You old timers had it easy?

Jeans oringate from Genoa, Italy
Denims or De Nîmes are from where i live in France, de Nîmes
both were tissues used for boat sails
Levi's Strauss, rivited pouches made both famous during the Carlifonian gold rush
On thé arrse pockets of Levi's, thé stitchng représentés, a Swift
The blue colour, IS Indigo...a plant that french cultivated in the french indies before sugar plantations
I Saïd that
Every day a school day on Arrse.
I always thought that jeans were American in origin.
 
Nice to see Cwt y Gollen in all its glory. It must have been brand new when this film was made. I was passing Crickhowell on my bike a couple of years ago and popped in for a look having not been there since CCF camp in 1977. Sadly overgrown and those 1960s flat top buildings are decaying rapidly. Always sad to see an old barracks let go.

Pretty much gone now.
 
4 mins in we see some paras getting off an RN helicopter.

They’re climbing down a rope as opposed to fast roping.

Anyone know when fast roping became a thing?
I always thought fast roping became a thing when Private Nobby the Nobber tried to climb down a rope, but had greasy hands.
 

The_Duke

LE
Moderator
4 mins in we see some paras getting off an RN helicopter.

They’re climbing down a rope as opposed to fast roping.

Anyone know when fast roping became a thing?
Probably long since out of date, but there used to be three recognised methods of using rope to descend from a helicopter, each with a different requirement of training and currency.

Hand over hand was known as “swarming” and needed the lowest level of training. Fast roping and abseiling both had more training required.
 

AlienFTM

MIA
Book Reviewer
I've been to Waterloo station and you'd never know a major battle took place there either.
Serious. 15th Light Dragoons (Hussars) fought a small but glorious action on the outskirts of Sahagún 21 December 1808 during the Peninsular War, now regimental day of the Light Dragoons.

It's now an industrial estate apparently.
 

fourteen2two

Old-Salt
I was RAF, in the 80s we were all issued with dpm kit and high leg boots were starting to come in.
One exercise we all turned up in dpm with berets as per orders. Those of us who still had dms had to wear puttees!
Except our fat old flight sergeant, who turns up in dpm, green shirt and black tie and chip bag hat. Plus puttees and shoes! Strange guy but OK.
Much piss taking ensued and rock sncos having sense of humour failure!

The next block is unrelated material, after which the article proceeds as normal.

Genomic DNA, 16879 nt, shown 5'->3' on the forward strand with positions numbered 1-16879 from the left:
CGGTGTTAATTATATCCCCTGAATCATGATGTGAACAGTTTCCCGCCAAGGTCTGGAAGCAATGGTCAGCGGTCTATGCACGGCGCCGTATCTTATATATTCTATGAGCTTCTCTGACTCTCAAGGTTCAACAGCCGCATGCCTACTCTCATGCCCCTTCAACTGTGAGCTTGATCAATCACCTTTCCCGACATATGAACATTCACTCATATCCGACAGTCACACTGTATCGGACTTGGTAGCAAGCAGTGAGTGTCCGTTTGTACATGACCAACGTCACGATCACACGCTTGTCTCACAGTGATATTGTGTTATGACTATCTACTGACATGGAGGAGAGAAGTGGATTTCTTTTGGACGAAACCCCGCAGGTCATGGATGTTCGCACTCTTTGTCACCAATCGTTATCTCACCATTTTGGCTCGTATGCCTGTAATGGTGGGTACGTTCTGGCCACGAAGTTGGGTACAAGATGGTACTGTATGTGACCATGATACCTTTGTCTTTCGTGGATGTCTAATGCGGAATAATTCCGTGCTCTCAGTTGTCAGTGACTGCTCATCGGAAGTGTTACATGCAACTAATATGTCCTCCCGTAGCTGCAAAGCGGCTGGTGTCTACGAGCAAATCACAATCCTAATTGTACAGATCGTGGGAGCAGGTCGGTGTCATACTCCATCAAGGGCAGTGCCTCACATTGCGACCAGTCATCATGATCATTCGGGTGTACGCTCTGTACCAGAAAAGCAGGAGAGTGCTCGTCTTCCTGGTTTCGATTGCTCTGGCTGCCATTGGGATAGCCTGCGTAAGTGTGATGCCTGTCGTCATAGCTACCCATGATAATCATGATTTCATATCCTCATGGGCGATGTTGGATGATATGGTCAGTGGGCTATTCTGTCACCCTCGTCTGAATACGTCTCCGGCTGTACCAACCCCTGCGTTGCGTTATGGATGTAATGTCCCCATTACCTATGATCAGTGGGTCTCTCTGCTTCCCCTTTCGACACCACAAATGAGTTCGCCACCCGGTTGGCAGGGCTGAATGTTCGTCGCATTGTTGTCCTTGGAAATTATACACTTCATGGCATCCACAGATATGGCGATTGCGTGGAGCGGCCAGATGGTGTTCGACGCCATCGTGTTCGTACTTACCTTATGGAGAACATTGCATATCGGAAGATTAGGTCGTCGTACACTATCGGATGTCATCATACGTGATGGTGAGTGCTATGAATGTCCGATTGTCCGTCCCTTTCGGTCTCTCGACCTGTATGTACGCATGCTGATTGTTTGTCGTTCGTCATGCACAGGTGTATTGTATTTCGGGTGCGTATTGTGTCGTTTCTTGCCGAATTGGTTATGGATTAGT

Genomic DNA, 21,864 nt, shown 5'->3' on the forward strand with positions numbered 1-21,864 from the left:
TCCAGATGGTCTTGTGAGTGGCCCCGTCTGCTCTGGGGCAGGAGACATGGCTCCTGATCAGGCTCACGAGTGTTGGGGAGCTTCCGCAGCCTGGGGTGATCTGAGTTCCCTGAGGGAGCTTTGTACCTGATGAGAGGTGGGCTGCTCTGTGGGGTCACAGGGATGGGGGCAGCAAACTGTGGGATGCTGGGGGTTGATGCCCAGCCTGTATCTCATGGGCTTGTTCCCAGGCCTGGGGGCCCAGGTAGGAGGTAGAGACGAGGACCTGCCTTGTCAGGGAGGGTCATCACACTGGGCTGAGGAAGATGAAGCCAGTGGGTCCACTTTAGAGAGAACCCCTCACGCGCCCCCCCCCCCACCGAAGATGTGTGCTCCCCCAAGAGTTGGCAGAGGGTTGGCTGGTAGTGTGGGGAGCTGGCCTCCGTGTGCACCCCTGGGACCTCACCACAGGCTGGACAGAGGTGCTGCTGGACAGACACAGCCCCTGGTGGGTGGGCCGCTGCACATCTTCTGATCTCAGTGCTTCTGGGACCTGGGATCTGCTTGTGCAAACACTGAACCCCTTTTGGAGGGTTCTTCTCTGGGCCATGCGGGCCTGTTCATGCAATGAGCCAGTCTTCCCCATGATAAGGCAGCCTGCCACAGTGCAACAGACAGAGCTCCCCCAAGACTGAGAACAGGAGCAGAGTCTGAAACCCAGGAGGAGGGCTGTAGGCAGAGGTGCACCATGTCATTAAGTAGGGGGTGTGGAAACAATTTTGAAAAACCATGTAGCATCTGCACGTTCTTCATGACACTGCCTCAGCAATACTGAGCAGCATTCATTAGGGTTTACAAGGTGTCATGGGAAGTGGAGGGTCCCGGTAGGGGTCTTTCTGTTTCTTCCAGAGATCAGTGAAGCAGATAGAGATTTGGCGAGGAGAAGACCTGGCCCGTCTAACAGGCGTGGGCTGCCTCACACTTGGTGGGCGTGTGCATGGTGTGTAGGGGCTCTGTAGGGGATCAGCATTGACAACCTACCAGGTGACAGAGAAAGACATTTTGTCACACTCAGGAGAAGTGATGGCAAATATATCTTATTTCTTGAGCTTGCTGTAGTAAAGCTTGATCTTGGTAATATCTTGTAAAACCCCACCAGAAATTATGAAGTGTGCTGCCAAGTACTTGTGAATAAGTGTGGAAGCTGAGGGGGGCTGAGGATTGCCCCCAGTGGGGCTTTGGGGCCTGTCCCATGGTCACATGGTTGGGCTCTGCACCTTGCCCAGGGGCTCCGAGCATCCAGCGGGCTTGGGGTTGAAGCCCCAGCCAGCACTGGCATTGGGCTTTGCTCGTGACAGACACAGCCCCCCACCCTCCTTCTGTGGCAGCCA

I was RAF, in the 80s we were all issued with dpm kit and high leg boots were starting to come in.
One exercise we all turned up in dpm with berets as per orders. Those of us who still had dms had to wear puttees!
Except our fat old flight sergeant, who turns up in dpm, green shirt and black tie and chip bag hat. Plus puttees and shoes! Strange guy but OK.
Much piss taking ensued and rock sncos having sense of humour failure!
I´ve probably mentioned this on here before but it´s worth a re-show. I was attached to the Life Guards when BCH were issued in 1983. The RCM was a horrible backward cúnt who made the regiment wear puttees with BCH. I suppose the CO or Adjutant eventually gripped him but we were the laughing stock of the garrison for a while.
 

Cold_Collation

LE
Book Reviewer
Every day a school day on Arrse.
I always thought that jeans were American in origin.
Nope, as noted a contraction of the French phrase serge de Nîmes (serge from Nîmes).

Here's another one: The first reference to chinos came in 1898, when American armed forces were stationed in the Philippines during the Spanish-American War and their uniforms were sourced from Chinese twill cotton. This colloquial term was born from the Spanish name for China.

And another: The word corduroy is coined in England around the late 18th century as an early form of branding using the French translation of ‘cloth of the King’ (corde du roi).
 

Joker62

ADC
Book Reviewer
Iron creases in legs luxury! we had to pinch the skin together, and sow a running stitch from the ankle to the ball bag, using fishing line.
You had fishing line? We had to use cat gut, that's after hunting, catching, killing, skinning and gutting the bloody thing!
 
Nope, as noted a contraction of the French phrase serge de Nîmes (serge from Nîmes).

Here's another one: The first reference to chinos came in 1898, when American armed forces were stationed in the Philippines during the Spanish-American War and their uniforms were sourced from Chinese twill cotton. This colloquial term was born from the Spanish name for China.

And another: The word corduroy is coined in England around the late 18th century as an early form of branding using the French translation of ‘cloth of the King’ (corde du roi).

I've liked corduroy ever since I first wore it and the impression it made on me.
 
Clocked the guy welcoming the recruits wearing the old denim suit - why don’t they issue something like this stuff for wear in barracks? Smarter and more practical than MTP.
Because that prehistoric shit is only smarter or more practical than MTP in the eyes of people who don't actually have to wear it anymore.
 

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